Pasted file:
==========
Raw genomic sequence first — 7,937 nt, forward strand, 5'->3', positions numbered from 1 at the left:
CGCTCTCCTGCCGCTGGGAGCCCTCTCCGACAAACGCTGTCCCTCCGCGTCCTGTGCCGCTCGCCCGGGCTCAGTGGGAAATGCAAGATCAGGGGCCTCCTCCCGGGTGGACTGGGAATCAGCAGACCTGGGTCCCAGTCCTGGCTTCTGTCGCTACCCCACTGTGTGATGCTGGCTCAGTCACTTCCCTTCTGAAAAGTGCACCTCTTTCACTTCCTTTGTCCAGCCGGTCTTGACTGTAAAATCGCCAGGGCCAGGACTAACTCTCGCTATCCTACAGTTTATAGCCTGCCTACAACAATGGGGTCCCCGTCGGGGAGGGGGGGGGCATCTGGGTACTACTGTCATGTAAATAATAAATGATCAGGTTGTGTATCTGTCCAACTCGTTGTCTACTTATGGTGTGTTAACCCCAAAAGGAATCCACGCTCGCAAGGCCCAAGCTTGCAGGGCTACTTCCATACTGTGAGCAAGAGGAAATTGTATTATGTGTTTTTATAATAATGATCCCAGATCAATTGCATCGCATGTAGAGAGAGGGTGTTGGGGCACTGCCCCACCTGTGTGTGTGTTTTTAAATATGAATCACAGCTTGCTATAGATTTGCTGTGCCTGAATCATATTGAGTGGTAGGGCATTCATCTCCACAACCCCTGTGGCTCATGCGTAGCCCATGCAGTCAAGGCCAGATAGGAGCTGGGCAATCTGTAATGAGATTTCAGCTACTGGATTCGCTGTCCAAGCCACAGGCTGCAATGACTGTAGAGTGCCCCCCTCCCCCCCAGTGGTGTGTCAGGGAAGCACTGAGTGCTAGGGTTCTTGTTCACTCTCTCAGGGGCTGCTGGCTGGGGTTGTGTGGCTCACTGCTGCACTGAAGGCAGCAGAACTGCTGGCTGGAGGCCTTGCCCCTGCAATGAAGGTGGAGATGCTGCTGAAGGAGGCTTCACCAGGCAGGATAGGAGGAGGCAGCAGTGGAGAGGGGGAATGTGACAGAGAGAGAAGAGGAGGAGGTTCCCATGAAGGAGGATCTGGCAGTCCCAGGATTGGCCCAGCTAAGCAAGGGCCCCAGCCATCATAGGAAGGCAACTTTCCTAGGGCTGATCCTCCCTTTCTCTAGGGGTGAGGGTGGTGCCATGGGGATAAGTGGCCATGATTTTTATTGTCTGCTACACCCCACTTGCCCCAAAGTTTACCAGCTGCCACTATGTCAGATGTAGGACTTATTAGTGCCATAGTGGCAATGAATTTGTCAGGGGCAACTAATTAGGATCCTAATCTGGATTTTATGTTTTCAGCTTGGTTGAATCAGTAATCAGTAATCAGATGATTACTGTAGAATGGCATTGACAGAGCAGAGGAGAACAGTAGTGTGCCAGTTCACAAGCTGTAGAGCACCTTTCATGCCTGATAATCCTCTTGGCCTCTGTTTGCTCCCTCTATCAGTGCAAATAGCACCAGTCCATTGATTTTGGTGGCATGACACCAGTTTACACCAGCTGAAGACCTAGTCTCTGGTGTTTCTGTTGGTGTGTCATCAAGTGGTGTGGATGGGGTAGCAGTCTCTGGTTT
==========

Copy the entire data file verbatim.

Raw genomic sequence first — 7,937 nt, forward strand, 5'->3', positions numbered from 1 at the left:
CGCTCTCCTGCCGCTGGGAGCCCTCTCCGACAAACGCTGTCCCTCCGCGTCCTGTGCCGCTCGCCCGGGCTCAGTGGGAAATGCAAGATCAGGGGCCTCCTCCCGGGTGGACTGGGAATCAGCAGACCTGGGTCCCAGTCCTGGCTTCTGTCGCTACCCCACTGTGTGATGCTGGCTCAGTCACTTCCCTTCTGAAAAGTGCACCTCTTTCACTTCCTTTGTCCAGCCGGTCTTGACTGTAAAATCGCCAGGGCCAGGACTAACTCTCGCTATCCTACAGTTTATAGCCTGCCTACAACAATGGGGTCCCCGTCGGGGAGGGGGGGGGCATCTGGGTACTACTGTCATGTAAATAATAAATGATCAGGTTGTGTATCTGTCCAACTCGTTGTCTACTTATGGTGTGTTAACCCCAAAAGGAATCCACGCTCGCAAGGCCCAAGCTTGCAGGGCTACTTCCATACTGTGAGCAAGAGGAAATTGTATTATGTGTTTTTATAATAATGATCCCAGATCAATTGCATCGCATGTAGAGAGAGGGTGTTGGGGCACTGCCCCACCTGTGTGTGTGTTTTTAAATATGAATCACAGCTTGCTATAGATTTGCTGTGCCTGAATCATATTGAGTGGTAGGGCATTCATCTCCACAACCCCTGTGGCTCATGCGTAGCCCATGCAGTCAAGGCCAGATAGGAGCTGGGCAATCTGTAATGAGATTTCAGCTACTGGATTCGCTGTCCAAGCCACAGGCTGCAATGACTGTAGAGTGCCCCCCTCCCCCCCAGTGGTGTGTCAGGGAAGCACTGAGTGCTAGGGTTCTTGTTCACTCTCTCAGGGGCTGCTGGCTGGGGTTGTGTGGCTCACTGCTGCACTGAAGGCAGCAGAACTGCTGGCTGGAGGCCTTGCCCCTGCAATGAAGGTGGAGATGCTGCTGAAGGAGGCTTCACCAGGCAGGATAGGAGGAGGCAGCAGTGGAGAGGGGGAATGTGACAGAGAGAGAAGAGGAGGAGGTTCCCATGAAGGAGGATCTGGCAGTCCCAGGATTGGCCCAGCTAAGCAAGGGCCCCAGCCATCATAGGAAGGCAACTTTCCTAGGGCTGATCCTCCCTTTCTCTAGGGGTGAGGGTGGTGCCATGGGGATAAGTGGCCATGATTTTTATTGTCTGCTACACCCCACTTGCCCCAAAGTTTACCAGCTGCCACTATGTCAGATGTAGGACTTATTAGTGCCATAGTGGCAATGAATTTGTCAGGGGCAACTAATTAGGATCCTAATCTGGATTTTATGTTTTCAGCTTGGTTGAATCAGTAATCAGTAATCAGATGATTACTGTAGAATGGCATTGACAGAGCAGAGGAGAACAGTAGTGTGCCAGTTCACAAGCTGTAGAGCACCTTTCATGCCTGATAATCCTCTTGGCCTCTGTTTGCTCCCTCTATCAGTGCAAATAGCACCAGTCCATTGATTTTGGTGGCATGACACCAGTTTACACCAGCTGAAGACCTAGTCTCTGGTGTTTCTGTTGGTGTGTCATCAAGTGGTGTGGATGGGGTAGCAGTCTCTGGTTT